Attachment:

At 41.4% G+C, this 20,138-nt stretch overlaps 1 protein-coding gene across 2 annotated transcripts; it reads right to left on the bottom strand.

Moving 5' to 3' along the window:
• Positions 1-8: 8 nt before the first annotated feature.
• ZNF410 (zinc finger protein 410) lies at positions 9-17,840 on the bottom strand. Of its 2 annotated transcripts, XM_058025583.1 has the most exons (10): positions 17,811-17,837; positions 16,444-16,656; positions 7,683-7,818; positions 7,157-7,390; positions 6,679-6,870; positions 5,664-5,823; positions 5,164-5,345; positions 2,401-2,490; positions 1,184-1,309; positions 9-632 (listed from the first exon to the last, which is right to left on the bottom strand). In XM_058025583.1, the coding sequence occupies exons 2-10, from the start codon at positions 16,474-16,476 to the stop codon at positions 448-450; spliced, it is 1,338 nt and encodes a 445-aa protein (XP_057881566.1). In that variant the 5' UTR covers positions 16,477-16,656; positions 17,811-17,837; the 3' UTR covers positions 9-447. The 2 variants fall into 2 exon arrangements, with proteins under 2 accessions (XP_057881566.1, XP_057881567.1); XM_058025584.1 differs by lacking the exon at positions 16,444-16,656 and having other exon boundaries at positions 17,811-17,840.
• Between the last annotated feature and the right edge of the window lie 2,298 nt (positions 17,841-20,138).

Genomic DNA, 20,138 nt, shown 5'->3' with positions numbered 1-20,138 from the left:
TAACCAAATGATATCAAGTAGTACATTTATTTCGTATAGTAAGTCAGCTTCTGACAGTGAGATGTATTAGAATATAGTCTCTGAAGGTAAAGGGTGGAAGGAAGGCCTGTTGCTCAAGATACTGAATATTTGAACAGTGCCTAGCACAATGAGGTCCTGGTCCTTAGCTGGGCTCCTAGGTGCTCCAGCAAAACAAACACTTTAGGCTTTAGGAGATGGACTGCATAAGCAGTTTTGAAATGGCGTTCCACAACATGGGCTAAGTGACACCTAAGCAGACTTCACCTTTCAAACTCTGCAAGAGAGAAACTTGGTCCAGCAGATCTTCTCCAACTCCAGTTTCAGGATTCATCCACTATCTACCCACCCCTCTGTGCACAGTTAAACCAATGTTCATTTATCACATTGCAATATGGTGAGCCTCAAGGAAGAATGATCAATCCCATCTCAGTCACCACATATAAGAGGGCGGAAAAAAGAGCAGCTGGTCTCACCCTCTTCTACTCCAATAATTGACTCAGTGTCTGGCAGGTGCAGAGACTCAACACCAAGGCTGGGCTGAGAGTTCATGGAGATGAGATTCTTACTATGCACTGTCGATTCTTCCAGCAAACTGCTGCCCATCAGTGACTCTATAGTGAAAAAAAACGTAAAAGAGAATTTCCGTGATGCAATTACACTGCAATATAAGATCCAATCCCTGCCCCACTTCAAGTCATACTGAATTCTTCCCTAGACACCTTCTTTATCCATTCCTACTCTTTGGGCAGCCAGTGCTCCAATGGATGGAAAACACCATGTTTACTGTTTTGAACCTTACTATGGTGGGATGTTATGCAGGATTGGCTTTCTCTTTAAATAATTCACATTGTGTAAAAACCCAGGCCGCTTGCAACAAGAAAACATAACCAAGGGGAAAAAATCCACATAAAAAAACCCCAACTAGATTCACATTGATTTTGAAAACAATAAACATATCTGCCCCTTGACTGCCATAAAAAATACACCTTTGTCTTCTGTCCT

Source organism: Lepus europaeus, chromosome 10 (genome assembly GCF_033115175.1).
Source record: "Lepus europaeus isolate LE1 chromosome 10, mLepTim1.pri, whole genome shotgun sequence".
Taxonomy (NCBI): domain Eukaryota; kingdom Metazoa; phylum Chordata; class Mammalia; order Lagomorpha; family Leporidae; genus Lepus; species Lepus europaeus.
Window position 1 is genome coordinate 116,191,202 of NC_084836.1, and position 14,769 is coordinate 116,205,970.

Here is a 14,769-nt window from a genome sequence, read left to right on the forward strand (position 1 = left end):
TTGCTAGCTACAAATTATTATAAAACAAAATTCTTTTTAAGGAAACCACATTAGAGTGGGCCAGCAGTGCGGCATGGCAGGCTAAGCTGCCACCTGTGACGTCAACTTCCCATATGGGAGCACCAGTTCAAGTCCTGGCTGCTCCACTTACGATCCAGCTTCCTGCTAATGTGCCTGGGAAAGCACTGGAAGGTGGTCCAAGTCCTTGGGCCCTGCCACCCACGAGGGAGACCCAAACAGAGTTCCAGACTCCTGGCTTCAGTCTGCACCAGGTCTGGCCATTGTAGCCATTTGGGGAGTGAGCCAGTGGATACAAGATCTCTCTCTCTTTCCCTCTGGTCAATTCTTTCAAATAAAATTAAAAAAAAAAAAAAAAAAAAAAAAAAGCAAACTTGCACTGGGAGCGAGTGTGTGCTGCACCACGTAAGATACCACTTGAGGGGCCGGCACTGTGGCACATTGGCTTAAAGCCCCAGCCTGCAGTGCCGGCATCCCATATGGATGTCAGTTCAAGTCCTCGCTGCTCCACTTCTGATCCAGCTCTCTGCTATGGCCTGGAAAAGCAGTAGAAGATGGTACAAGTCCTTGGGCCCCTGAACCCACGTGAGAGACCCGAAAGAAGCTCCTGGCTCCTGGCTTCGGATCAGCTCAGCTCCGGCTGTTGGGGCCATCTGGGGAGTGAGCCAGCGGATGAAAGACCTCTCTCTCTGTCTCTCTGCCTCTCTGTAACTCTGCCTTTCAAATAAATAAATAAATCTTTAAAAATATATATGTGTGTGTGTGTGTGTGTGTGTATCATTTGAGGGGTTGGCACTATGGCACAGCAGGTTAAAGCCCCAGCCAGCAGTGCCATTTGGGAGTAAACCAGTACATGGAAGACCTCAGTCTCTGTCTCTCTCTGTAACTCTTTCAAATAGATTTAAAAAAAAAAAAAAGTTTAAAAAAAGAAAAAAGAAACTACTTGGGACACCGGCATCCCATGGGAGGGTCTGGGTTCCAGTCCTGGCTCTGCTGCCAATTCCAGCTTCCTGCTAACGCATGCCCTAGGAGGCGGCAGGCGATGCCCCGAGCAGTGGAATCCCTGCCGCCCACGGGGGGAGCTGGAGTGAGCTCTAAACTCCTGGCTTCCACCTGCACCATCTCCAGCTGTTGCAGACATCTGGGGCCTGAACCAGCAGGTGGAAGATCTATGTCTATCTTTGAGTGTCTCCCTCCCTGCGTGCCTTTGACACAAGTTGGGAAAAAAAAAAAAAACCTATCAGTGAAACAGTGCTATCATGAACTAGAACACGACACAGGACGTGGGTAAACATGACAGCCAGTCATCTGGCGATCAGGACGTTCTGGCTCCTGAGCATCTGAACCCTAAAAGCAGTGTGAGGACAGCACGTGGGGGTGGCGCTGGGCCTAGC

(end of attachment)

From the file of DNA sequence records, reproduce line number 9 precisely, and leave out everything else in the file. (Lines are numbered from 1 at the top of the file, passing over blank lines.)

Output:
Source record: "Lepus europaeus isolate LE1 chromosome 10, mLepTim1.pri, whole genome shotgun sequence".